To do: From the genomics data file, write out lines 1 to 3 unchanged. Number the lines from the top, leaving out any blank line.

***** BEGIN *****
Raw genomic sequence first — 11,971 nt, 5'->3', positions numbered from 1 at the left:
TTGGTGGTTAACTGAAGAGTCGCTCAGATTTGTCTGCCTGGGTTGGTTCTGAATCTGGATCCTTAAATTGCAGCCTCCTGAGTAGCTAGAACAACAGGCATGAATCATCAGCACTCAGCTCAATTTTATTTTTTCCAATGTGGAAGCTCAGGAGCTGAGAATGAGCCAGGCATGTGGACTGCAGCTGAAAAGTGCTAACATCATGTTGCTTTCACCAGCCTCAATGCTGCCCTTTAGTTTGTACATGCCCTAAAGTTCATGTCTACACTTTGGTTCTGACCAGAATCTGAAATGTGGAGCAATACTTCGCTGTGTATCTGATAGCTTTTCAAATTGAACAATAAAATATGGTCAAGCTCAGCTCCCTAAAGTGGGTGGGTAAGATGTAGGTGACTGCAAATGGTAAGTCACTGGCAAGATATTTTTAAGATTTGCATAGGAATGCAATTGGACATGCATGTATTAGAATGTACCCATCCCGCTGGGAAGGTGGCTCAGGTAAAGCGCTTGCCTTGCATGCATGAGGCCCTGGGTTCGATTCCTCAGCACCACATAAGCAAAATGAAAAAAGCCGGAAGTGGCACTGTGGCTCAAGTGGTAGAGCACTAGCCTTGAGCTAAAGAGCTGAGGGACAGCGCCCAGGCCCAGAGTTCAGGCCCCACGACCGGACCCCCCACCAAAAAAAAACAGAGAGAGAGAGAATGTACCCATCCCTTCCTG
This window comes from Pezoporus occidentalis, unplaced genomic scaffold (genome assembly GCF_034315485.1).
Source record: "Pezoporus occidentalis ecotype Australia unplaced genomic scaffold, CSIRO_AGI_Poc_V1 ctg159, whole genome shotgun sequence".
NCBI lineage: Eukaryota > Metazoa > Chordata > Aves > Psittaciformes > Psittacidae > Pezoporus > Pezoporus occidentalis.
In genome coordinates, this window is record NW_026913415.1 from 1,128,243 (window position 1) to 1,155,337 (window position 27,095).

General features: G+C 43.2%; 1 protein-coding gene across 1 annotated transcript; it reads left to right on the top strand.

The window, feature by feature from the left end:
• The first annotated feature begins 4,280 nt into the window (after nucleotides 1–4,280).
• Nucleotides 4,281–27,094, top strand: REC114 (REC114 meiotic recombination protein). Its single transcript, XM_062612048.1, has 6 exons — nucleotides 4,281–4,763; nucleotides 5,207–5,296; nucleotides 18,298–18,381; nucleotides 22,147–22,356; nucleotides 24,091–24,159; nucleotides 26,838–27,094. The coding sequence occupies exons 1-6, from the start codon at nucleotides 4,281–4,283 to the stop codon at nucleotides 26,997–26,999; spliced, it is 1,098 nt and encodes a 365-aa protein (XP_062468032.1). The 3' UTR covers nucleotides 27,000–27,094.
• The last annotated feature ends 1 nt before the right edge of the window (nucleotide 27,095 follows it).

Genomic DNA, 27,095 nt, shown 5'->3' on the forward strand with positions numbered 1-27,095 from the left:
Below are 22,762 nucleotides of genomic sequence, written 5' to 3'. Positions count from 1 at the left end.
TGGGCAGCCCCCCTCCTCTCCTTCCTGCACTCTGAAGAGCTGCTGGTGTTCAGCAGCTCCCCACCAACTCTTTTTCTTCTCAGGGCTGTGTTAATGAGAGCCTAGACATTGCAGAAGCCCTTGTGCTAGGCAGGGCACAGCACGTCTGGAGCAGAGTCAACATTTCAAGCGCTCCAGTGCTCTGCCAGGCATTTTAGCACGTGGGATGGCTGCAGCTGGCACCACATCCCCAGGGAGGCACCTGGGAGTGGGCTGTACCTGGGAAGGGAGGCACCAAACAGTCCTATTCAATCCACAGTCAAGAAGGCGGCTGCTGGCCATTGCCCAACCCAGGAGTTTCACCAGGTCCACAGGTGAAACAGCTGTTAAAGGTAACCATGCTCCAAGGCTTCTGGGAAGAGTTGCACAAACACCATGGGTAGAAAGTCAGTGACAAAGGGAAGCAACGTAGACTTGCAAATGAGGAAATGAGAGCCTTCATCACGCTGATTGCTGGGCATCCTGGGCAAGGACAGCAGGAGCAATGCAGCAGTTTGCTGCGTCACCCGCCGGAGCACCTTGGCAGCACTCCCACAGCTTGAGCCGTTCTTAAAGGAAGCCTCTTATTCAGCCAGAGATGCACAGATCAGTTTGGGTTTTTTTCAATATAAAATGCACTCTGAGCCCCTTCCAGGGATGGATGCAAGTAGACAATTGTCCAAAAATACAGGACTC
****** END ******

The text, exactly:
Raw genomic sequence first — 11,971 nt, 5'->3', positions numbered from 1 at the left:
TTGGTGGTTAACTGAAGAGTCGCTCAGATTTGTCTGCCTGGGTTGGTTCTGAATCTGGATCCTTAAATTGCAGCCTCCTGAGTAGCTAGAACAACAGGCATGAATCATCAGCACTCAGCTCAATTTTATTTTTTCCAATGTGGAAGCTCAGGAGCTGAGAATGAGCCAGGCATGTGGACTGCAGCTGAAAAGTGCTAACATCATGTTGCTTTCACCAGCCTCAATGCTGCCCTTTAGTTTGTACATGCCCTAAAGTTCATGTCTACACTTTGGTTCTGACCAGAATCTGAAATGTGGAGCAATACTTCGCTGTGTATCTGATAGCTTTTCAAATTGAACAATAAAATATGGTCAAGCTCAGCTCCCTAAAGTGGGTGGGTAAGATGTAGGTGACTGCAAATGGTAAGTCACTGGCAAGATATTTTTAAGATTTGCATAGGAATGCAATTGGACATGCATGTATTAGAATGTACCCATCCCGCTGGGAAGGTGGCTCAGGTAAAGCGCTTGCCTTGCATGCATGAGGCCCTGGGTTCGATTCCTCAGCACCACATAAGCAAAATGAAAAAAGCCGGAAGTGGCACTGTGGCTCAAGTGGTAGAGCACTAGCCTTGAGCTAAAGAGCTGAGGGACAGCGCCCAGGCCCAGAGTTCAGGCCCCACGACCGGACCCCCCACCAAAAAAAAACAGAGAGAGAGAGAATGTACCCATCCCTTCCTG
This window comes from Pezoporus occidentalis, unplaced genomic scaffold (genome assembly GCF_034315485.1).